Tea tree, also known as Melaleuca is considered a must have for people who use essential oils. It is a powerhouse oil that is used for many things. Tea tree oil has anti-septic, anti-fungal, and anti-biotic properties, so it is great for healing and cleansing. It is important to note that tea tree oil is not safe for use on infants under 6 months or animals, and it should not be ingested.
Tea tree oil comes from the Melaleuca tree native to Australia and it is believed that the native Aborigines used the crushed leaves for medicinal purposes for many generations.
When you think of the holidays, you may not think of clove right away, but for many people, the smell of cloves brings back great memories of winter holidays. Along with feelings of warmth and joy associated with the holiday season, cloves and clove oil have a lot of great uses and healthy benefits.
As with all essential oils, a little bit goes a long way. Clove oil is very strong, and you should only need a drop or two. Clove oil is safe to use during pregnancy, but it is recommended that you not use it directly. You can diffuse it, use it with a carrier oil on your skin, or add it to food or beverages for consumption. You can also chew on a clove bud, but be warned, it is very strong. There is conflicting information as to whether or not clove oil is safe to use on infants. Many people like to use it for teething, but it is very strong. If you want to use clove oil on your baby, I would advise that you use 1-2 drops diluted in a carrier oil like coconut oil. Try it on yourself first to make sure it isn't too strong.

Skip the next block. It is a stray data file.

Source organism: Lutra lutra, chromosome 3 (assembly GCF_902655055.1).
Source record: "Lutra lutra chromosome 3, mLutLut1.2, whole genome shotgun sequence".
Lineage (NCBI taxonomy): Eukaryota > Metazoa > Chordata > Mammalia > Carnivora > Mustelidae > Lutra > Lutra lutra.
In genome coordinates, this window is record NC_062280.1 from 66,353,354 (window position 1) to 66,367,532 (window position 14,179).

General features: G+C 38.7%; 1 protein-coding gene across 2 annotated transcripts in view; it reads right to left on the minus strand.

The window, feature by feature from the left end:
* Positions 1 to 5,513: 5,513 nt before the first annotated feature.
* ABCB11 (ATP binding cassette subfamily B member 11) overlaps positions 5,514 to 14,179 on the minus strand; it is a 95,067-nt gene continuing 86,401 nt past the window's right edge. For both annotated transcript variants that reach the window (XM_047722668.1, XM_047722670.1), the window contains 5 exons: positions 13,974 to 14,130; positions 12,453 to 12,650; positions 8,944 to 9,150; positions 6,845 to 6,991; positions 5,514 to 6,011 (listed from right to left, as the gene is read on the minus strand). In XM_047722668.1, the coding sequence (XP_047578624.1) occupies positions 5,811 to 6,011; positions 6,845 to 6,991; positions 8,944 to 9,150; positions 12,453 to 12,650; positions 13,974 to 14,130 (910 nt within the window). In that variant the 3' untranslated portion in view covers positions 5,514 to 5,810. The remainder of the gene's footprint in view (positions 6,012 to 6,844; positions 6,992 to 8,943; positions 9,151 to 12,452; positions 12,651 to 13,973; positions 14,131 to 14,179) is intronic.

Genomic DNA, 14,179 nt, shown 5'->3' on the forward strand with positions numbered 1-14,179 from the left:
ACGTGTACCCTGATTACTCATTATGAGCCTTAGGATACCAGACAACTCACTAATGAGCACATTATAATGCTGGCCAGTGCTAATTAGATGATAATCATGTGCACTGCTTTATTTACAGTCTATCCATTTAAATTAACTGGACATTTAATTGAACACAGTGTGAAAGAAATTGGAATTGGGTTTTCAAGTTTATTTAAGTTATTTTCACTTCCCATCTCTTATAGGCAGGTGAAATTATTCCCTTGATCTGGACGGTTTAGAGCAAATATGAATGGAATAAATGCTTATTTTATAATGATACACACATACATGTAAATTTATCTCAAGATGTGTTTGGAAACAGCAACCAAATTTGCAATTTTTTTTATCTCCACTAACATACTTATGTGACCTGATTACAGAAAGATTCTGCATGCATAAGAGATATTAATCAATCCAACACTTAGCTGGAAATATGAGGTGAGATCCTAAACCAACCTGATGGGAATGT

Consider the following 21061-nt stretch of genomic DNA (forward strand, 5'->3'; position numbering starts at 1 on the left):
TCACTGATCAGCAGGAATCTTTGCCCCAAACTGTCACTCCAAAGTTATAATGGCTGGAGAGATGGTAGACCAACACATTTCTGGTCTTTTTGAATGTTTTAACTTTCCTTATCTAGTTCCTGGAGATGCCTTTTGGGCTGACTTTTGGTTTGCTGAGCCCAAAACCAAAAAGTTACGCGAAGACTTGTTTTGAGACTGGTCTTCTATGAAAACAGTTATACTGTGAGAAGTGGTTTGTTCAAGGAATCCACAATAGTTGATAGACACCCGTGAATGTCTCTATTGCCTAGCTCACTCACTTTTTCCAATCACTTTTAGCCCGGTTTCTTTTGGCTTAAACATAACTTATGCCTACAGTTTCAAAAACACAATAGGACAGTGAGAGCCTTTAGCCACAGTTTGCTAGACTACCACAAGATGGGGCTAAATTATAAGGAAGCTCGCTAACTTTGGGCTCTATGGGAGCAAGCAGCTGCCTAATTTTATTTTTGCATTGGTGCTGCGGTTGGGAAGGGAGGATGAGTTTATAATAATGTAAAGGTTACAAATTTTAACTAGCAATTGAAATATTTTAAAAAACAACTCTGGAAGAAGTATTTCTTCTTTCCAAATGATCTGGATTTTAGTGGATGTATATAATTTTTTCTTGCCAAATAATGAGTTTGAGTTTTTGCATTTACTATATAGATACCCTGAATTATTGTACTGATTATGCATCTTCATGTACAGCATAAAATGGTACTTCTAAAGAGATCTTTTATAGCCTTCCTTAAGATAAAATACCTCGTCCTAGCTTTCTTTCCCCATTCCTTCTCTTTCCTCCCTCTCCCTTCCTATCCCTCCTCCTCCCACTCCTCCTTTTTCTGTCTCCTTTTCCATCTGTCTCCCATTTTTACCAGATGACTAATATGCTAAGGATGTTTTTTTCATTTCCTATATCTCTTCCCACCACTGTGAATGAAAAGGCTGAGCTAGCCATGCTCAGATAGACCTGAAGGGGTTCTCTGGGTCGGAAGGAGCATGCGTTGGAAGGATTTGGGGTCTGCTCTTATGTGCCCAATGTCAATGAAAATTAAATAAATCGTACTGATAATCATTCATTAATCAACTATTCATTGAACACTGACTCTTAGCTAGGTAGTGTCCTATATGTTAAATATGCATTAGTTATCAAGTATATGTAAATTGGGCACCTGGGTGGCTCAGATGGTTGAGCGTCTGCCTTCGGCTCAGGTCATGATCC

In this installment of the aromatherapy series, I want to talk about lemon. Lemon is a scent that most of us recognize pretty easily. Whether you like the taste or scent of lemons or not, there are many great uses for it.
Like the previous scents I have covered, lemon is very versatile. It is used in food, first aid, cleaning, beauty products and more. Another great thing about lemon is that it is readily available in many forms, and very cost effective. You can buy or grow the fruit, use the juice, or buy the essential oil.